All of the notes illustrated - and a huge amount of others - were available in various denominations, usually starting at  5 Centavos and going up to 20 Pesos.

The local authorizations were backed by the Philippines Government in exile and the Allied Armed Forces . However, the mandate was often very loosely applied by some guerrilla commanders, and it was often a case of 'print as much as you need' in some areas. Unauthorised runs are known to have occured, and this has made these types of notes fairly cheap. Many more were not redeemable after the war - just like the J.I.M. currency - even though they had been accepted in good faith by the population with the promise of redemption - because they were considered 'forgeries' due to the serial numbers not being officially listed.


The known Philippines provinces that issued Emergency paper currency were:

Abra; Agusa; Albay; Antique;

Bataan; Batanes; Batangas; Bohol; Bukidnon; Bulacan;

Cagayan; Camarines Norte; Camarines Sur; Capiz; Cavite; Cebu; Cotabato;


Ilocos Norte; Ilocos Sur; Ilioilo; Isabela;

La Union; Laguna; Lanao; Leyte;

Marinduque; Masbate; Mindoro: Misamis Occidental; Misamis Oriental; Mountain Province;

Negros Occidental; Negros Oriental; Nueva Ecija; Nueva Vizcaya;

Palawan; Pampanga; Pangasinan;

Rizal; Romblon;

Samar; Sorsogon; Sulu; Surigao;

Tarlac; Tayabas;

Zambales; Zamboanga.


Sometimes it is fascinating to step off the beaten track!  As you can see there are many notes from various issuing authorities - past and present - that have a rather off-beat history, and - the 'S' Files  they create -  have made our hobby one of the most interesting and enduring pastimes we could ever want..

I have quite a few other "S File' notes in my world notes accumulation - and find that most are obtainable for only a few dollars due to the fact that, in the main, they are 'non -attributed' national notes, mostly of poor to average quality and -  because they are not listed in SCWPM - Volume 2 -  they are often, mistakenly, put in with the 'cheapies' or sometimes even treated like fantasies.

For those readers who are on a tight numismatic budget, if you ever see a reasonably priced second-hand Volume 1 Standard Catalog of World Paper Money - seriously consider buying it, as it may eventually prove to be an asset - or, at least, a great addition to your library.


Main Reference

Standard Catalog of World Paper Money - Volume 1 - Albert Pick, Editors Neil Shafer, Colin R. Bruce II  (Published by Krause Publications)





Unfortunately, in this instance I am not refering to any old numismatic object but rather to a rather creaky old numismatist of sorts.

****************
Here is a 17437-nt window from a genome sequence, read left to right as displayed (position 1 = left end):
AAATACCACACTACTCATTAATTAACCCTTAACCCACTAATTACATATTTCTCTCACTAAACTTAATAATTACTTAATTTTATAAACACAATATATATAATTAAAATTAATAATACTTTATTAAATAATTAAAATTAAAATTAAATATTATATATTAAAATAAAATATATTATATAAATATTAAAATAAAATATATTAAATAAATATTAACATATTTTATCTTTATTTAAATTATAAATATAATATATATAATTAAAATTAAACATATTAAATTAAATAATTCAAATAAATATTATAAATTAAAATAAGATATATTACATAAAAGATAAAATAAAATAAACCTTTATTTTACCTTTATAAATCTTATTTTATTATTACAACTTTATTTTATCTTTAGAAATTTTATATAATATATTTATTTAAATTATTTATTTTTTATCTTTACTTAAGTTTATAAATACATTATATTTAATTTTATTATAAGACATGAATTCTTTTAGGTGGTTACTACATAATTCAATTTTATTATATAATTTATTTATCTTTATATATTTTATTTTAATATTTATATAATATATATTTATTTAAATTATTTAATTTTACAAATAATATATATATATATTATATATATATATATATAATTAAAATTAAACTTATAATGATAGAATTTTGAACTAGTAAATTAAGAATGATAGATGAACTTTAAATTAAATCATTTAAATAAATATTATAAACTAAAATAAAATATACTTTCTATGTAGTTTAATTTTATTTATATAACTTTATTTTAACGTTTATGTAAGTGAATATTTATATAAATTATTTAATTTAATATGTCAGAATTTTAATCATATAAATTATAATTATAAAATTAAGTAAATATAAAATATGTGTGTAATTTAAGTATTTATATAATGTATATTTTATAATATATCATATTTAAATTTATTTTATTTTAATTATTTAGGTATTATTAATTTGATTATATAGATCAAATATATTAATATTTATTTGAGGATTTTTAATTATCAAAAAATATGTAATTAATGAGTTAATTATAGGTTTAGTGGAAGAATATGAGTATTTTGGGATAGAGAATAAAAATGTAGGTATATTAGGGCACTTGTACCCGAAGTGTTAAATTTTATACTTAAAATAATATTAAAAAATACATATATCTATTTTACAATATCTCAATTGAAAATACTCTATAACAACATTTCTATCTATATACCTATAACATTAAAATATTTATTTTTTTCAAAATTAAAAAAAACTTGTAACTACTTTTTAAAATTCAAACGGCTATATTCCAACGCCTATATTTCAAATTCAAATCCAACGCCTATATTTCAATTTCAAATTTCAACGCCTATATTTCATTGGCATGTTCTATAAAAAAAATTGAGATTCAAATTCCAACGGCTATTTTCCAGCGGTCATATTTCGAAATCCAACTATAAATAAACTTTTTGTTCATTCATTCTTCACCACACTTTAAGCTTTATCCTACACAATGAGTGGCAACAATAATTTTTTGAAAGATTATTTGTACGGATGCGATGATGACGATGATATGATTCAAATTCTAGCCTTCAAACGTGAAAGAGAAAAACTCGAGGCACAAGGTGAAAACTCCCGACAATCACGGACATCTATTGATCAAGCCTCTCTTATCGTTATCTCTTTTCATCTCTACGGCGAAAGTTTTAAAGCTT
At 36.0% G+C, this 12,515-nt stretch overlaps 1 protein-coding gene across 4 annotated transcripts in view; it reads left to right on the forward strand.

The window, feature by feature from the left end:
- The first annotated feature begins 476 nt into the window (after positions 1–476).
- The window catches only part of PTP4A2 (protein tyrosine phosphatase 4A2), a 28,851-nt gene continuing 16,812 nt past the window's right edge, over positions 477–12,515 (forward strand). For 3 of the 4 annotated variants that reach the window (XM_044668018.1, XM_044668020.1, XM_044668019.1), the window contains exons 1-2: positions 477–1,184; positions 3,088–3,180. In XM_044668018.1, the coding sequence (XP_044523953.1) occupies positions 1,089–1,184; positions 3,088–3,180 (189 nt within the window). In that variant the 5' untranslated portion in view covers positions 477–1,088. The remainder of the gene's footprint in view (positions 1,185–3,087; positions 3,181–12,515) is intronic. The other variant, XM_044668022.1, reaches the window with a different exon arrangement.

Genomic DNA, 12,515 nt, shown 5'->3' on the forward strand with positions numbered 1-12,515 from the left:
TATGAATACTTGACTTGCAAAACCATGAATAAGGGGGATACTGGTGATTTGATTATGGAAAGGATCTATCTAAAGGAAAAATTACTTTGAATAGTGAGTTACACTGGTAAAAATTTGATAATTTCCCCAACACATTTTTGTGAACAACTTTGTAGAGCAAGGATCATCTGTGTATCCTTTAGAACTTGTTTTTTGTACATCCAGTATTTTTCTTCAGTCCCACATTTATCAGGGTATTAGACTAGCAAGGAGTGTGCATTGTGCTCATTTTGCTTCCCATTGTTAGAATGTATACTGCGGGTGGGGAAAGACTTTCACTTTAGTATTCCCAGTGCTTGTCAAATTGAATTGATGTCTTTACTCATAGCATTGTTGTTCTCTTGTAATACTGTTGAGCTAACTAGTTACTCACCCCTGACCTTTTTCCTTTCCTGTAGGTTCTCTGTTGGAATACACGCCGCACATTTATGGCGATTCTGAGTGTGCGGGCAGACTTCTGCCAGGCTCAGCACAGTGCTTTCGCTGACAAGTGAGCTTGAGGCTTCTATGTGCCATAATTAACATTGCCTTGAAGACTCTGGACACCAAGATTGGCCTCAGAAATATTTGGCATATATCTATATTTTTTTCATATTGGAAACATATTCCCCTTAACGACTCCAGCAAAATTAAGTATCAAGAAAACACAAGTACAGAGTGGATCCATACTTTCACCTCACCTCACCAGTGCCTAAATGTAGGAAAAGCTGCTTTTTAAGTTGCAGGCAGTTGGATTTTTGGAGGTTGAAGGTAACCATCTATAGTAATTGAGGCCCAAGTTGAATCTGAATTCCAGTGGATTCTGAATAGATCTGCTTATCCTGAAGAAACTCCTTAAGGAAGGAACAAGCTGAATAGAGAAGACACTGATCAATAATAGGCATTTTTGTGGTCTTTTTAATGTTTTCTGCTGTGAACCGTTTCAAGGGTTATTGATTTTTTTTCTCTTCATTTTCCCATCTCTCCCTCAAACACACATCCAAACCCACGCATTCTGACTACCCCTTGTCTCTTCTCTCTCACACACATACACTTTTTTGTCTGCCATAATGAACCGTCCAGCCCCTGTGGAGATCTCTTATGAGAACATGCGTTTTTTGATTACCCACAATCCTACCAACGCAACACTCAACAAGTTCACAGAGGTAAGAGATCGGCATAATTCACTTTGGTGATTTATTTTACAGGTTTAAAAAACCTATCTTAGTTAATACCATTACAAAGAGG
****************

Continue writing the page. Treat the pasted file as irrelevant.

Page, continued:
The Author of this newsletter recently fell foul of a very hard bitumen pavement that left him 'bent, bruised  - and broken'!

This report will be as brief as this sore old rambler can make it and, if you are too squeamish about blood, whistle and put your fingers in your ears as you read!

Numismatists are People, too!

Well friends, it was AFL Grand Final day, Saturday, September 29,  2007 and I was heading out  to have a couple of drinks with two old Army buddies that  morning at 11.00a.m. and I had decided to  stop at a major-name supermarket to get a few munchy  items - and, then, things went drastically wrong.
I spotted what appeared to be an old  paper $10 note flying along the road in front of me - it stopped a short distance away and I reached down to pick it up. Just then another gust of wind lifted it and  swirled it further down the street into a gutter - I hurried after it and made a quick snatch at it before it escaped completely - unfortunately, I over-reached and did a delicate off-balance trip followed by a running, graceful, dying duck-dive
face-first  onto the bitumen pavement.and then spent a restful 5 hours in hospital ER.

I tell you I felt 'all shook up' but not in any pain - at that stage. The stares of the gathering crowd alerted me to the fact that my injury must be worse than I felt.

My first thoughts -  "Forget about the few Scotches -. Bugger!" - as I tried to  pick myself up.

A young couple with a baby helped me and supplied a great handful of baby wipes for the blood pouring out of me, sat me on a wall with my nose pinched and called the ambulance on my cell phone. I hope that my 'thank you!' mumbles to those Good Samaritans were clear enough.


The paramedics diagnosis - a broken nose, lip and inside mouth lacerations, lots of facial abrasions, mild whiplash, bruised knees, scraped palms, pulled back muscles - and shock was setting in. At least I got a free ride to the hospital, and the ambulance siren was on when it arrived to pick me up.

My 15 minutes of Fame had arrived - but at a high cost!


Initially, after a CT scan, I had a small 'nasal tampon' inserted up my left nose, stitches inside my mouth, and ended up with a swollen face that looked like a grimacing gorilla -  and the inches of skin I had left back on the footpath were very noticeable by their absence. My glasses, which  had jarred off when I hit the ground, never sustained a scratch - but I wasn't quite as lucky. The two blackened circles under my eyes appeared a day or so later.